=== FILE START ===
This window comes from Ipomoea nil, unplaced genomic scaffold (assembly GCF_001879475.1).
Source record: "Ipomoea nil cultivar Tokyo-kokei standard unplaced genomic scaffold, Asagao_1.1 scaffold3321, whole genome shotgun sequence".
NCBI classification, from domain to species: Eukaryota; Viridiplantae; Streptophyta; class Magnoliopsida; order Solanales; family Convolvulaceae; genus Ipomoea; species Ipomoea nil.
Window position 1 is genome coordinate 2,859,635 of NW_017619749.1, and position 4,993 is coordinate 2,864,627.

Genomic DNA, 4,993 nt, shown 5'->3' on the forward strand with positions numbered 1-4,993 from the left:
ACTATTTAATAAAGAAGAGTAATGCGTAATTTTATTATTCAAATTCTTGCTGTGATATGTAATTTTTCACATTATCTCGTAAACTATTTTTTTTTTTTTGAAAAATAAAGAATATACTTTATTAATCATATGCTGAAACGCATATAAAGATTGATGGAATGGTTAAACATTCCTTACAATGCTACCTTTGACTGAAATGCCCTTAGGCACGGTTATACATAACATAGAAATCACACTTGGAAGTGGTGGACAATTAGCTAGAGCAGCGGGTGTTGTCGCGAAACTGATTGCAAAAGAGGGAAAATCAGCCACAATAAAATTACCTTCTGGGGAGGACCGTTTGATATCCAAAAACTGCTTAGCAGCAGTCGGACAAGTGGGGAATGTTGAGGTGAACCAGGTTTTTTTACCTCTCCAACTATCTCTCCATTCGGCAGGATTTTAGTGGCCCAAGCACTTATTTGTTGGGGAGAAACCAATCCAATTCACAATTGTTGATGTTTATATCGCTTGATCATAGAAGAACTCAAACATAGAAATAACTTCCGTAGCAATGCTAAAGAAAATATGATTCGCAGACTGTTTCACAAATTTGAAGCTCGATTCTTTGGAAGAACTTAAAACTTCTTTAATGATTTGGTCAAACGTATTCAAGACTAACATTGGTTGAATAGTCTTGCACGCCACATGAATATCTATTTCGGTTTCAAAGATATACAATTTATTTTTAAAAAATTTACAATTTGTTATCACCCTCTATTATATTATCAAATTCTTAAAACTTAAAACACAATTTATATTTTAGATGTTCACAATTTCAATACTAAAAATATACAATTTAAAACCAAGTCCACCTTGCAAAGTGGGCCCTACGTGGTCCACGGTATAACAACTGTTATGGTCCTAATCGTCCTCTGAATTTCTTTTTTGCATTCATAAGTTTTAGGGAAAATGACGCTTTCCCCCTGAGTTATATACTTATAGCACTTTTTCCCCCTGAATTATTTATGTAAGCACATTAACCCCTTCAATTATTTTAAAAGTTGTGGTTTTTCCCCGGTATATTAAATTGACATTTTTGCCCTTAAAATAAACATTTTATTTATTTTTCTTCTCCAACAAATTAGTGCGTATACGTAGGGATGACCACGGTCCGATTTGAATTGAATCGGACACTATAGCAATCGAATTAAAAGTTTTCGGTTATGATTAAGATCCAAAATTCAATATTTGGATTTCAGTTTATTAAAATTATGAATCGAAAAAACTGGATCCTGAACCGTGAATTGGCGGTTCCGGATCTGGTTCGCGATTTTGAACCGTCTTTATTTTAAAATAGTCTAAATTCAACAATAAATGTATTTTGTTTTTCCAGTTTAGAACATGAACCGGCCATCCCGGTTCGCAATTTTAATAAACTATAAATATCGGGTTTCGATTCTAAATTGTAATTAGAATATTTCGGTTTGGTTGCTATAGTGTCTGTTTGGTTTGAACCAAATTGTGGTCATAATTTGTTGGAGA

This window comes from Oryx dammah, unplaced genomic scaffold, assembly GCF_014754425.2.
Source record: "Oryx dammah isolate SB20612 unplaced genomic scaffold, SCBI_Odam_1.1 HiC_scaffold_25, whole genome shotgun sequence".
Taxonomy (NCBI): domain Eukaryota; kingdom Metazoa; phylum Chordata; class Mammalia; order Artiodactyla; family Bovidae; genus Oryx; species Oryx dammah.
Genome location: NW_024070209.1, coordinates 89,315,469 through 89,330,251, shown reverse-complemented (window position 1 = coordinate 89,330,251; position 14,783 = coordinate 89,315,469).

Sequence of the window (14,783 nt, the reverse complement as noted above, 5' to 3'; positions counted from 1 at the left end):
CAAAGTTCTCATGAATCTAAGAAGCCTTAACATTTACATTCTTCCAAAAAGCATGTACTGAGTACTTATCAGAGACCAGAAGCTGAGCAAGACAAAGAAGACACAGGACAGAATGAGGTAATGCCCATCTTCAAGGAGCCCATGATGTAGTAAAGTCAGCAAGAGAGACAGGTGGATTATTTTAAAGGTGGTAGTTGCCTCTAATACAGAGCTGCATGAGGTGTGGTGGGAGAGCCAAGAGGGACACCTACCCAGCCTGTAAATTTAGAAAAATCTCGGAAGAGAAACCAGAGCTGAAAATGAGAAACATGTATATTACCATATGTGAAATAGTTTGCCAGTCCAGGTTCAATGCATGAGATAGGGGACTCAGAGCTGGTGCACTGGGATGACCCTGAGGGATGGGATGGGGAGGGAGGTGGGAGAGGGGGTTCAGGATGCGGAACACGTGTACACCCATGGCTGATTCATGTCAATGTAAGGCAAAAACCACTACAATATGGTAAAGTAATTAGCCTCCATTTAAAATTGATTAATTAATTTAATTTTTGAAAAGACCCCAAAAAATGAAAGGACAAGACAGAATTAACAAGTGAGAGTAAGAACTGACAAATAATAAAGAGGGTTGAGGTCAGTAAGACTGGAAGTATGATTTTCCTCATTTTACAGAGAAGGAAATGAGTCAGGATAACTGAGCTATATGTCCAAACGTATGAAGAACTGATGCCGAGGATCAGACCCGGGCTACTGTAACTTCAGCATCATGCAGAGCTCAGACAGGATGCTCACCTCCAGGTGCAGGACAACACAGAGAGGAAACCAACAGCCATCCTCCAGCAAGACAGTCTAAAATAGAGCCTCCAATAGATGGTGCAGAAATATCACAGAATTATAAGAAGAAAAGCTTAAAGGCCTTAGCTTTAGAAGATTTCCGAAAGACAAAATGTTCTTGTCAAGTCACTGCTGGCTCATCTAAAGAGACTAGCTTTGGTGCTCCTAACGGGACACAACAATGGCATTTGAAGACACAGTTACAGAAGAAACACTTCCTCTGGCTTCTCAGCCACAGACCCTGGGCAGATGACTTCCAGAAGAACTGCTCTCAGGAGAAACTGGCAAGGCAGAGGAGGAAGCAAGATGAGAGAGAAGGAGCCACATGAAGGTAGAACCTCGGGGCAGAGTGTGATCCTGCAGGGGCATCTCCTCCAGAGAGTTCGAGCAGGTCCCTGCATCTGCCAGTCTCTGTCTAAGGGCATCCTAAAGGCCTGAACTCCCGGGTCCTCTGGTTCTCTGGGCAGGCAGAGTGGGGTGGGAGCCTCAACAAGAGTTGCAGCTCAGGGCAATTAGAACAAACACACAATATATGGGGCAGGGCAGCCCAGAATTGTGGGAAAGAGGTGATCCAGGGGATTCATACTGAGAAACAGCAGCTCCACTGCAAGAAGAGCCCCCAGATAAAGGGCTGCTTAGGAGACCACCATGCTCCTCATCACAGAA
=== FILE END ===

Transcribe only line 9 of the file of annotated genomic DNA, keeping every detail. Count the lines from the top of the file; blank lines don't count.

Taxonomy (NCBI): domain Eukaryota; kingdom Metazoa; phylum Chordata; class Mammalia; order Artiodactyla; family Bovidae; genus Oryx; species Oryx dammah.